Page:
So the earth is accelerated upwards but if you jump then you are not affected by the force of UA - if you were then you wouldn't fall.

That’s not what the wiki says. It says that when you jump…you don’t fall…the earth catches up. Things don’t” fall” in UA, that is the point. I don't see why an object being released would be affected any differently by UA than someone who is jumping. Both should just remain suspended, with no force acting upon it until the earth "catches up".

When you jump, your upward velocity is for a moment, greater than the Earth's so you rise above it. But after a few moments, the Earth's increasing velocity due to its acceleration eventually catches up

In addition, nobody has really addressed the initial question I asked is how you would calculate the rate of acceleration. As I pointed out in a previous post

The calculations should be the same except the direction of the UA force and normal force would be opposite of gravity and normal force.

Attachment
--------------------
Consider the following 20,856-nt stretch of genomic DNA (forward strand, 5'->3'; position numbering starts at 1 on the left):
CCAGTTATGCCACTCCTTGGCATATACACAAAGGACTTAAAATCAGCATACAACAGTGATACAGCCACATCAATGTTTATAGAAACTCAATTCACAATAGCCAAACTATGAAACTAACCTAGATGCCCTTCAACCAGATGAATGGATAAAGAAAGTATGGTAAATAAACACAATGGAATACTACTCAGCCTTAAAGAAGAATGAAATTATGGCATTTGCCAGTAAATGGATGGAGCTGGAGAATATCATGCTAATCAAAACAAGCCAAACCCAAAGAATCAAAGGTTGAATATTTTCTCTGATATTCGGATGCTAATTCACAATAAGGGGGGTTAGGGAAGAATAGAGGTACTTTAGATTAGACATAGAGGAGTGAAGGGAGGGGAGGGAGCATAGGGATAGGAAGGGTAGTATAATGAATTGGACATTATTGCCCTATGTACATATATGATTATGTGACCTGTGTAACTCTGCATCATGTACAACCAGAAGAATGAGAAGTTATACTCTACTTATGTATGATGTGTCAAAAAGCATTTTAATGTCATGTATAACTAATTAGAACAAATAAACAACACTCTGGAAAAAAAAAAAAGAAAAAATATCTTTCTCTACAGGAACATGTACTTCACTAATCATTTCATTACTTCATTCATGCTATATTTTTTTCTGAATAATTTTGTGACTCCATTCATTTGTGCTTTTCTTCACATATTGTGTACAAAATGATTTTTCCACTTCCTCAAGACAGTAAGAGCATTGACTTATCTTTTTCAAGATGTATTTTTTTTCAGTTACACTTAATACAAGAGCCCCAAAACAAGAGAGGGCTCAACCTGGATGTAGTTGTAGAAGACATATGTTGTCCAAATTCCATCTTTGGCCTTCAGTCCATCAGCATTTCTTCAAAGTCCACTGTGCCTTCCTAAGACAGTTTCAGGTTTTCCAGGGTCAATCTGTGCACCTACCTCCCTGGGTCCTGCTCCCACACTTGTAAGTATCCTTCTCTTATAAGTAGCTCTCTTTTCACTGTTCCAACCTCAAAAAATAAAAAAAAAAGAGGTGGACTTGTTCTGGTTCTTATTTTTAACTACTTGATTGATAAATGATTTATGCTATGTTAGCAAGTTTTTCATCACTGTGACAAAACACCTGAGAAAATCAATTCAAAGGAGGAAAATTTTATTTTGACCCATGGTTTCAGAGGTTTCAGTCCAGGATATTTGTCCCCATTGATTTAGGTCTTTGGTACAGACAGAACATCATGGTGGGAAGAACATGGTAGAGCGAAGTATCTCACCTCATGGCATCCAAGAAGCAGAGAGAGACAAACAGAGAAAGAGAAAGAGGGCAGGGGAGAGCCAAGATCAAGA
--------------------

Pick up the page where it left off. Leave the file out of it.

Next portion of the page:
So let’s compare the calculations for both, using negative to indicate the gravity/normal direction and positive to indicate the UA/normal direction.

Using negative for gravity to calculate the net force on a 10k object at a 20 ⁰ angle

Fnorm = 10.000 * -9.810 * cos(20) = -92.184N

F⊥= 10.000 * -9.810 * cos(20) =-92.184N

F// = 0.000 -.810 * sin(20) = -33.552N

So in gravity the net force on the object would be -33.552N…IOW, down, in the negative direction

Using the same process using positive for UA to calculate the net force on a 10k object at a 20 ⁰ angle

Net UA force 10kg @ 20 ⁰

Fnorm = 10.000 * +9.810 * cos(20) = +92.184N

F⊥= 10.000 * +9.810 * cos(20) =+92.184N

F// = 0.000 -.810 * sin(20) = +33.552N

So with UA, the net force on the object would be +33.552N…IOW, up in the positive direction.

So using the same calculation formula, with UA the object is actually being pushed up. So if UA is actually responsible for accelerating it down, how would you calculate it?